The most popular festival of the Christians worldwide, Christmas also is as significant of the many religious festivals in India. An annual observance during the most magical times of the year, Christmas celebrates the glory of Jesus Christ and commands immense religious significance. Even in its cultural notation, Christmas remains rooted in the same old ideals of compassion, brotherhood and humanity so innate to every religious observance. The mystic air, the chiming charms, the jingling bells, the glittering lights, the baking fables, the yuletide ruling all over, indeed Christmas conjures up all images and thoughts of the fancy. Merry making so characterise X mas celebrations everywhere in the country that it’s difficult to miss out on the revelry of it. Decked up churches, glittering stars, rosy presents and an extravagant spread- how can Christmas not be among the absolute best festivals ever?

#6 Onam

More of a cultural celebration even when being essentially among the religious festivals of Hindus, Onam is the harvest festival of Kerala in south India. Celebrated all across the state by people of all communities, Onam shapes up as a colorful phenomenon with festivities marked by food, dance and of course food. Classical Indian dance forms like Kathakali as well as folk art forms take centerstage during this festival marked by merry making in celebration of a good harvest. Even ritual worship of the Gods are evoked by means of a dance performance Theyyam even as the Onam Sadya (feast) dominates the gourmet part of the religious proceedings. The traditional New Year day for the Malayalis, Onam marks its importance as both a culturally and religiously relevant festival.

#7 Ganesh Chaturthi

religious festivals in India Ganesh Chaturthi
Source: Travel.Earth

A Hindu religious festival that marks the auspicious beginning of all other religious observances is Ganesh Chaturthi. Celebrating the elephant God Ganesha as the usherer of new beginnings, Ganesh Chaturthi sees massive celebrations throughout India. Marked by a festive fervor and gaiety that derives also from the official beginning of the festive season, Ganesh Chaturthi celebrations are as much encompassing of the cultural fervor of festivals as harbouring it is of the religious spirit. With elaborate preparations in tow, Ganesh Chaturthi unfolds as a festival that finds celebration in homes as well as in pandals. Traditional sweets such as karanjis and modaks are presented as offering to Ganesha even as rituals and celebraions take centerstage in this popular pan Indian festival.

#8 Buddha Purnima

The most sacred festival of Buddhism, the oldest religion in the world, is celebrated as Buddha Purnima. Encompassing prime observance in India, Buddha Purnima has emerged also to be the largest of festivals as far as religious significance is concerned. Commemorating the birth of Lord Buddha, the festival sees widespread observance across India on the full moon day of the Vaisakha month of the Buddhist calendar. In fact a festival celebrated worldwide by the many people of Buddhist faith, it acquires special prominence in India in the land of Bodh Gaya where the Buddha is said to have attained enlightenment. Kheer is the prime offering on this religious occasion that celebrates the birth of the founder of the world religion of Buddhism. Notably, in being a world religion, Buddhism and hence such Buddhist festivals crossover from being merely religious to the ambit of also cultural observances.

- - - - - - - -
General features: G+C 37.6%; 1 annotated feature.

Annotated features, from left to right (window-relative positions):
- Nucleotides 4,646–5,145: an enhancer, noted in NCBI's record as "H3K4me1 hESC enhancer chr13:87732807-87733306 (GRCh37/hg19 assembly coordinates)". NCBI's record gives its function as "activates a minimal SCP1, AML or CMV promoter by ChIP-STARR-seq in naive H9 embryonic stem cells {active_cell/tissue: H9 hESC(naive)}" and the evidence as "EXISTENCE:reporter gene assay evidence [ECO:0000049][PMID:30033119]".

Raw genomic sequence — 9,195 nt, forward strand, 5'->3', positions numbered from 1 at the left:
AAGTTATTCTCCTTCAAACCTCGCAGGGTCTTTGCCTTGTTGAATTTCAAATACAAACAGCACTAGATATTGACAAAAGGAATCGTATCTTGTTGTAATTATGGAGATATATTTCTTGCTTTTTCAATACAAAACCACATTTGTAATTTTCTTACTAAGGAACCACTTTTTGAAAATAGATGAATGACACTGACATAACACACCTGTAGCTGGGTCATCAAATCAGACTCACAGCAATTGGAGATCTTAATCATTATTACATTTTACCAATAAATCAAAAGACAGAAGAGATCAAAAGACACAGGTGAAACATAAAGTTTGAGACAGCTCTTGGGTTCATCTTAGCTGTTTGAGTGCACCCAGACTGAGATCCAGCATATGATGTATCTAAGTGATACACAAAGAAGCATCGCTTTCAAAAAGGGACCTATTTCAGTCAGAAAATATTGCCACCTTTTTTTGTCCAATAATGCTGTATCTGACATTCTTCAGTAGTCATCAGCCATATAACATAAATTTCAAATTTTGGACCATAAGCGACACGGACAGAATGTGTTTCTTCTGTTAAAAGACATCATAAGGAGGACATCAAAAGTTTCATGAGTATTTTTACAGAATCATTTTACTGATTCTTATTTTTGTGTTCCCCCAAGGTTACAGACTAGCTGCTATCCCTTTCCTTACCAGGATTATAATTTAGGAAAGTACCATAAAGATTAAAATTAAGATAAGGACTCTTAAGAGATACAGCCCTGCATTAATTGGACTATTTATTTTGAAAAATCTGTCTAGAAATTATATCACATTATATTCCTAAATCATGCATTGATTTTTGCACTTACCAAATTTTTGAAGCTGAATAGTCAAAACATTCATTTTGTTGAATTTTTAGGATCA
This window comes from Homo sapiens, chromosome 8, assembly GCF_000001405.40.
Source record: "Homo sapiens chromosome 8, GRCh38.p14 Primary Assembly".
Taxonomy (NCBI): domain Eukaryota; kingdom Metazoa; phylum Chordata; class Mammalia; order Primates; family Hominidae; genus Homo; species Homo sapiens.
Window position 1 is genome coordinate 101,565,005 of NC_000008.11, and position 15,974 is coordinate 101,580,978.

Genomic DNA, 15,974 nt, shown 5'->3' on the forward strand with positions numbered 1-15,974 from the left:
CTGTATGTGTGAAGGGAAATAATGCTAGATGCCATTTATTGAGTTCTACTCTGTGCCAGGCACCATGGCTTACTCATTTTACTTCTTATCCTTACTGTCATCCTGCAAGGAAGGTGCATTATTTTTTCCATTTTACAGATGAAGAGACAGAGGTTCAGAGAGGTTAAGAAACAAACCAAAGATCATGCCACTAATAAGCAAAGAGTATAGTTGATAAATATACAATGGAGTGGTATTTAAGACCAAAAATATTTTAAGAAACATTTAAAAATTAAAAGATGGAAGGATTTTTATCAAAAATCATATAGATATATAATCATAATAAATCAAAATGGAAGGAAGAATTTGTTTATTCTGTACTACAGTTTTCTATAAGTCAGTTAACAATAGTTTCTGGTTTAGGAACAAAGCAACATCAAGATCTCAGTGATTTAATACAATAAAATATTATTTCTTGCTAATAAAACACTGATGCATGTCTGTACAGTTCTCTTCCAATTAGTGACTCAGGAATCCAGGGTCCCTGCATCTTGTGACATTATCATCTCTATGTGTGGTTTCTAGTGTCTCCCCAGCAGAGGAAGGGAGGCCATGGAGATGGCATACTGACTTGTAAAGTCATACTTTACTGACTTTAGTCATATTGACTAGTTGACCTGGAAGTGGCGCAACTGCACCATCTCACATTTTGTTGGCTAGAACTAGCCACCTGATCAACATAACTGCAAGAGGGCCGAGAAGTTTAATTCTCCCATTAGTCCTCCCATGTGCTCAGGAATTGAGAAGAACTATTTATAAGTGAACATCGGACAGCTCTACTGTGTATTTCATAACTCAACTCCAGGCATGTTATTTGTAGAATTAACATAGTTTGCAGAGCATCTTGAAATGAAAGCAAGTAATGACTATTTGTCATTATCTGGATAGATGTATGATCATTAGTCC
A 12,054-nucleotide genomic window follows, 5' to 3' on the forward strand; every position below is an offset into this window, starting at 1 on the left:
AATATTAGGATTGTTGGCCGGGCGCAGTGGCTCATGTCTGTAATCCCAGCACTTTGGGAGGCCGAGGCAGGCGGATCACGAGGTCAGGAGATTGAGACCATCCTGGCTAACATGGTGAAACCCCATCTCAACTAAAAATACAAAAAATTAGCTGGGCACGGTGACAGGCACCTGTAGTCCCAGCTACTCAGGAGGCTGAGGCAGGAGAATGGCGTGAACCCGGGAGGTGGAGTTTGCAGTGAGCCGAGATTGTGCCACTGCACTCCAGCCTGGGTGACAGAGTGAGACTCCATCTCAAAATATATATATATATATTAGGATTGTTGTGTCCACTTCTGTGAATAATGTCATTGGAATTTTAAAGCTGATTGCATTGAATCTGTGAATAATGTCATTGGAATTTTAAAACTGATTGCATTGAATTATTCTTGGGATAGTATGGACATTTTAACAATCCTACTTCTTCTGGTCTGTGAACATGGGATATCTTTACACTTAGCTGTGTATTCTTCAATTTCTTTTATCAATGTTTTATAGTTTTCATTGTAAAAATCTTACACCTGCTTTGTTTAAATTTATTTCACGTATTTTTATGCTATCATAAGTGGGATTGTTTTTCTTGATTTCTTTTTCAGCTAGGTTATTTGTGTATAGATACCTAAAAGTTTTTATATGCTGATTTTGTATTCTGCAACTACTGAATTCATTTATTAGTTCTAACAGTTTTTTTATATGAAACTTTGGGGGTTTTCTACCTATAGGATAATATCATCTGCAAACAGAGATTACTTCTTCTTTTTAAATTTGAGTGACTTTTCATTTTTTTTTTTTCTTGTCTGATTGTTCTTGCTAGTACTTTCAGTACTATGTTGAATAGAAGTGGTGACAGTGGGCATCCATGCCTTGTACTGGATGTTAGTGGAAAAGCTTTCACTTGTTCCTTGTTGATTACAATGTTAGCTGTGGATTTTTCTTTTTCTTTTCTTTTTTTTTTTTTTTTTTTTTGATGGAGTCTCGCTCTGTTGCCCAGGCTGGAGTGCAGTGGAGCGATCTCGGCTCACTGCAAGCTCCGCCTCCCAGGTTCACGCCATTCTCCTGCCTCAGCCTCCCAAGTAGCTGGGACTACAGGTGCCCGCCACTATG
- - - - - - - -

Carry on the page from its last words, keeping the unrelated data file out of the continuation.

#9 Janmashtami

Another of the religious festivals that pertains to Hinduism in India, janmashtami celebrates the birth of Lord Krishna. Elaborate celebrations encompassing fasting, singing, praying, preparing and sharing special food, night vigils and visiting Krishna or Vishnu temples dominate the celebratory proceeding that comes also steeped in traditions. Rituals like Dahi Handi or Makhan Handi commemorate the mischievous antics of a child Krishna even as drama enactments like Raas Lila form as prominent part of the festive celebrations.

#10 Holi

The much celebrated festival of colors, Holi is among the major religious festivals of India. Also celebrated worldwide as different variants of Holi, the festival is as much an observance of brotherhood and gaiety as it is of religious opulence. Like most other Hindu festivals, Holi marks the victory of good over evil and is replete with associated legends and legacies. With a slew of traditions marking the celebrations that seek to dress the world in splashes of color, Holi emerges as one of the most fun of religious festivals that India witnesses. Culturally significant as well in heralding the dawn of spring, multi hued gulaals mark the observance of this festival that stands testimony also to the vibrant soul that India so proudly nurtures. Food of course form a special part of Holi celebrations, as it does in all other festivities marking this part of the world.

#11 Ganga Puja

religious festivals in India ganga puja
Source: Planet ISKCON

India has long have had the tradition of invoking the blessings of nature by means of religious festivals. And Ganga Puja is one such occasion where people worship the river Ganga, considered very sacred in Hinduism. One of the major rivers of India, the Ganga is revered as Ganga Maiyya and is worshipped differently in different regions. The Ganga Puja is a prime observance by people in the north eastern state of Tripura. Rituals and traditional dance forms part of the festival of worship that is a spring time occurrence every year in the tranquil state.